Labour ‘will not shelve’ euthanasia

Although Labour denies it will propose euthanasia in its electoral programme, the controversial issue ‘will not be shelved’

ALS sufferer Joe Magro has kickstarted a debate on assisted suicide for the terminally ill
ALS sufferer Joe Magro has kickstarted a debate on assisted suicide for the terminally ill

The Labour Party has denied that it will be proposing the legalisation of euthanasia in its electoral programme but said the issue would not be put on the backburner.

ALS sufferer Joe Magro, who has been actively campaigning for the introduction of euthanasia, told MaltaToday that senior ministers told him that if no wide consensus is reached in this legislature, then euthanasia would be included in Labour’s electoral programme. 

Magro will be meeting Labour’s parliamentary group on 11 August after the party accepted his request. 

Asked whether a vote on the matter will be taken within the parliamentary group, a party spokesperson said “the issue is not in the government’s programme and is frankly one of conscience.”

However, the spokesperson added that although the issue was not brought up by Labour MPs, it “will not be shelved by MPs.”

Yet, the party has neither denied nor confirmed whether a law will be proposed in parliament. 

The debate on euthanasia intensified following an interview carried by MaltaToday with Magro in February.  

Calling for the introduction of euthanasia he said: “I will live as long as I can but once it gets to a point where I cannot live life in dignity I will commit suicide.” 

Magro was diagnosed a year ago with ALS, the deadly neurodegenerative disease that affects nerve cells in the brain and the spinal cord, and has since been unable to perform routine tasks such as shaving or writing. 

Last week, Magro’s wife launched an online petition in which she is calling on legislators to introduce euthanasia.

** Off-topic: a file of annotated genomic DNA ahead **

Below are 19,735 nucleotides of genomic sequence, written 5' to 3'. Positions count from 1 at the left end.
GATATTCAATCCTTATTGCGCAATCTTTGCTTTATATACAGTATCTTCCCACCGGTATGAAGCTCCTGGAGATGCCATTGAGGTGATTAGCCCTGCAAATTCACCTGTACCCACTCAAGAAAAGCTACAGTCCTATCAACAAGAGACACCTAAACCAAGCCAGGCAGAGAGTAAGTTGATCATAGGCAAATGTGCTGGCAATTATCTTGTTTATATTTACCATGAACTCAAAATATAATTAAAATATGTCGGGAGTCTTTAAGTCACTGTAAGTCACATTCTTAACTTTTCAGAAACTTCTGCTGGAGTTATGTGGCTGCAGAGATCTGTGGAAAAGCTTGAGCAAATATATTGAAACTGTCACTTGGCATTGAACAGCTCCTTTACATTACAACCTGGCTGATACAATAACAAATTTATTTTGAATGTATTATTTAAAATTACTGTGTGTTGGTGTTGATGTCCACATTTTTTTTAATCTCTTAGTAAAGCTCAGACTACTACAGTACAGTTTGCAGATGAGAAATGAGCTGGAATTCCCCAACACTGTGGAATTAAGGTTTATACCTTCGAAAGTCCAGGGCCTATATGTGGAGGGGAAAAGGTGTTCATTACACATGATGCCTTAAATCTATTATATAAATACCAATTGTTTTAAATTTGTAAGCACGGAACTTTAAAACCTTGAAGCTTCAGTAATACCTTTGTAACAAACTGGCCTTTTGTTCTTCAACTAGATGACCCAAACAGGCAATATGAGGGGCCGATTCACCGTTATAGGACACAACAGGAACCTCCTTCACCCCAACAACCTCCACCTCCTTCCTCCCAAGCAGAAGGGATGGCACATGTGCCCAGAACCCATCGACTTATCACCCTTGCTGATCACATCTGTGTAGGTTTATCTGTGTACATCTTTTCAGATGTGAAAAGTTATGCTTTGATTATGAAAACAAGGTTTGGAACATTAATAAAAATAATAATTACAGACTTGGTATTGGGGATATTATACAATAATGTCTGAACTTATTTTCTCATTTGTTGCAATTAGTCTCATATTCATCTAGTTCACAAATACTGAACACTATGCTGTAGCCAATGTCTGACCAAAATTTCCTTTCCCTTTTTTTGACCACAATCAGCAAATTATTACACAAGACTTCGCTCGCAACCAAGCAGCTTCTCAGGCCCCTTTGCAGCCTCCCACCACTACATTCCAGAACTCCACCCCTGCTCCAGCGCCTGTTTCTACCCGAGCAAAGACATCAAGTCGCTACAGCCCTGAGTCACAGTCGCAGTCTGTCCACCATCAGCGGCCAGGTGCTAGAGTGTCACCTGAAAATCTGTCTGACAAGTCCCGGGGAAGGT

“Both myself and our children, as well as other family members of ours, understand Joe, because no one would like to end up in a similar situation,” Marlene Magro wrote in the petition. “If [Joe commits suicide], I will have a hard time living with the knowledge that he could have lived longer with everyone around him and that his death would have taken place in dignity and within his family setting. 

“With the introduction of a law on assisted death, Joe will be able to live peacefully for a while longer.” 

Over 1,200 signatures have been collected in a matter of days and former Labour prime minister and current MEP Alfred Sant has also supported the call. 

A MaltaToday survey carried out in March showed that 53% of the general population agrees with euthanasia, in cases involving people suffering pain from a terminal illness.

A separate study conducted in 2013 among Maltese doctors found that over 90% of doctors say they are against euthanasia but 50% agree with hastening death by intensifying analgesia. 

Interestingly, 11.9% of the 356 doctors polled by researchers said they had received a request for euthanasia from patients.

Archbishop Charles Scicluna and Gozo bishop Mario Grech said on Monday that euthanasia could never be in a person’s best interest.

“The autonomy enjoyed by every human being is not absolute or unlimited. The protection of human life, in particular when this is helpless and vulnerable, is an ethical and legal principle that goes beyond the principle of autonomy,” they said. 

In reaction, Magro said “I am happy the Catholic Church has reacted because they keep the debate alive.”  

While underlining the Church’s “right and duty” to speak out about moral issues, Magro said the Church “should not impose its beliefs on the rest of the country. It would do a great disservice to the country if the Church once again wages a war as it did, to its own detriment, in the divorce referendum. Introducing euthanasia would give people like me the option to choose a dignified death.”